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The Scranton Shuttle has propelled the Yankees this year

Mike King and Albert Abreu have been the backbone of a Scranton Shuttle that has helped protect key members of the Yankees bullpen.

Toronto Blue Jays v New York Yankees Photo by Sarah Stier/Getty Images

Over the last several seasons, the term “Scranton Shuttle” has come to signify a group of players who routinely bounce back and forth from the Yankees’ Triple-A affiliate and the major leagues. Bullpen arms with minor league options are frequently rotated to give manager Aaron Boone as many fresh weapons as possible no matter what the game situation is. This year, a handful of pitchers have helped the Yankees fill both expected and unexpected needs while providing valuable innings that take some pressure of the bullpen’s top arms. Let’s take a look at who is making up the Scranton Shuttle so far this year and how they are faring.

The player who has made the biggest impression so far this season is Mike King. King was no lock for the Yankees’ early season roster after struggling in spring training. Several years removed from being the organization’s minor league pitcher of the year, he has yet to carve out a permanent role on the team.

His first chance to contribute came on Easter Sunday, as Domingo Germán was knocked out of the game after just three innings. With the potential for the bullpen to be heavily taxed and the team blown out, King took the ball and threw six scoreless innings, saving many members of the relief corps for another day.

For his six strong innings, King was immediately rewarded with a trip back to the alternate training site in Scranton and soon after replaced with veteran Justin Wilson. With the rules forcing him to remain in the minor leagues for at least 10-days, many observers saw situations for him to see action in a long relief role. King was called up and sent down three times in April, but his performance has allowed him to stick around with the Yankees through the month of May. In total, King has tossed 16.2 innings with a 2.16 ERA for the Yankees this season.

Often heading one way while King heads the other is Albert Abreu. For most of the winter, it was reported on the most reliable sites that Abreu was out of minor league options after spending three full seasons on the Yankees 40-man roster. Granted a fourth minor league option year due to a little known clause in the MLB rulebook, the Yankees have put it to full use by sending Abreu up and down three times.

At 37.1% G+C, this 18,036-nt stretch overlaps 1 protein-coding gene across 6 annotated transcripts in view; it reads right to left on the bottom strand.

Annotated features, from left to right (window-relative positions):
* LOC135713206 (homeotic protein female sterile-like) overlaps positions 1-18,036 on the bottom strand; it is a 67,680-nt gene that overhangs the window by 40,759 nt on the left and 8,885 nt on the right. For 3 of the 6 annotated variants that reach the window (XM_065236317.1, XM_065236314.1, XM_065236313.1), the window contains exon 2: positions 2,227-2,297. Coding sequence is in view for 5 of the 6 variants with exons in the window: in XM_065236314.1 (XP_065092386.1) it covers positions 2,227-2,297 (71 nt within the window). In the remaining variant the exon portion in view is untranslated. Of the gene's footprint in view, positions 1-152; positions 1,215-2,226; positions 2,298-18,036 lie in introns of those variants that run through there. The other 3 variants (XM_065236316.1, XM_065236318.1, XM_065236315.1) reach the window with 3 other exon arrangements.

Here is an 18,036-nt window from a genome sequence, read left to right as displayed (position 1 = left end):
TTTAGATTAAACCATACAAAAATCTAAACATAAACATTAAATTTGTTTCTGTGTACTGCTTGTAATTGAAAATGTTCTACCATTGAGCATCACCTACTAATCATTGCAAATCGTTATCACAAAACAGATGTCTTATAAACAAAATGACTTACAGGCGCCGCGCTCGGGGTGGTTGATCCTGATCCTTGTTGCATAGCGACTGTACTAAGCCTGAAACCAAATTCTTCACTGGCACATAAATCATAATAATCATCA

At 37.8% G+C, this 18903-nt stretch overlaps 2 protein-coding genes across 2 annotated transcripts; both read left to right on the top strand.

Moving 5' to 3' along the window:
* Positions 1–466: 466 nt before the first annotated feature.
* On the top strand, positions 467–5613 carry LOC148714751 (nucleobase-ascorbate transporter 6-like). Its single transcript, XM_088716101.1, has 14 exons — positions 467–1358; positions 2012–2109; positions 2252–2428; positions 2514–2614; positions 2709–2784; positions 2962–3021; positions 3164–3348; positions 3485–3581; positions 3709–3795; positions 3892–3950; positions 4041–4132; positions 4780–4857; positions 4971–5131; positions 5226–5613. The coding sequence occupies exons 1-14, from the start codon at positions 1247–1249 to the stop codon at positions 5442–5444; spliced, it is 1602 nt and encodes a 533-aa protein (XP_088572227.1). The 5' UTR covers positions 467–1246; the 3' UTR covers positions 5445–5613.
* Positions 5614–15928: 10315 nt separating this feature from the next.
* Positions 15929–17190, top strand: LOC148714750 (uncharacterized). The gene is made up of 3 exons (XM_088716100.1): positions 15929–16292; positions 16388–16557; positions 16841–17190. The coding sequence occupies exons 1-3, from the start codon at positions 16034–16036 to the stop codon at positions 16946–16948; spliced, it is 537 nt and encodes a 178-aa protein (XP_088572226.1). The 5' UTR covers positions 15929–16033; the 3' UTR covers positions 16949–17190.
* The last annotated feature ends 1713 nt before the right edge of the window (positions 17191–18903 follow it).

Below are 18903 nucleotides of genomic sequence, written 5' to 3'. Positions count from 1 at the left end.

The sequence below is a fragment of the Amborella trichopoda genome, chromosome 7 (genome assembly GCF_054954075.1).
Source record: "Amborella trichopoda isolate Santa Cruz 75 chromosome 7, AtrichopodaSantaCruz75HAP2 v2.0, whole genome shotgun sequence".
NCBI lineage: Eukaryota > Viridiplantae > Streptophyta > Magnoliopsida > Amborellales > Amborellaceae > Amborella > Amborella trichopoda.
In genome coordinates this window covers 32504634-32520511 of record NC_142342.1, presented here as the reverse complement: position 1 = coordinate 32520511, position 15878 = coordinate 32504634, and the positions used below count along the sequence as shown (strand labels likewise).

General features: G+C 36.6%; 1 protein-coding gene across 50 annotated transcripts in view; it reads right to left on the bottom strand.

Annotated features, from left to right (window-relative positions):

The strong righty recently impressed the Yankees by saving the bullpen during Monday night’s blowout loss in Texas. Entering the game in the fifth inning, he tossed three scoreless innings, finishing out the game and giving his team at least the chance of mounting a comeback (they did not). Life on the shuttle dictated that he be sent down for a fresh player the next day, but in his case it was to provide a roster spot for Rougned Odor, who returned from the Injured List. In five innings this season, Abreu has allowed only one run and will likely continue bouncing back and forth on the shuttle as the season continues.

Several other bullpen arms are candidates for the Scranton Shuttle but have yet to frequently start carving the path back and forth from the Bronx. Nick Nelson started the season in the big league bullpen and appeared to have the inside track on remaining there for most of the year. He struggled with control early, and the Yankees optioned him to Scranton in late April. He could be in play to return to the Yankees soon, as he has tossed 6.2 scoreless innings over his last three outings.

Brooks Kriske impressed Yankees’ coaches during his time at the alternate training site last season. With a hard and high spin rate fastball, he has the makings of an effective short-inning reliever. He’s struggled so far this season, allowing seven earned runs in just 5.2 innings for Triple-A Scranton, though he is still flashing the ability to strike batters out. Kriske pitched in one game for the Yankees this season but has not been up with the team since late April. Like Nelson, he has multiple years of minor league options and could be a fixture on the shuttle in the future.

Also in play, but in a much different way, is Deivi García, who has found his footing in Triple-A Scanton and is coming off back-to-back shutout performances over the last week. He already spelled the rotation for one start this season and could be in line to do it again. If that is the case, he would fill a different role than King and Abreu, but García still could prove to provide significant value to the major league team before the season is throug.

The Scranton Shuttle has become an integral part of the Yankees’ success over the last few seasons. The bullpen is built around a core of high leverage relivers that need to be protected at times through the ability of fresh young arms to manage lower leverage innings. This season, due largely to Mike King and Albert Abreu, the Scranton Shuttle has worked as well as anyone could have predicted.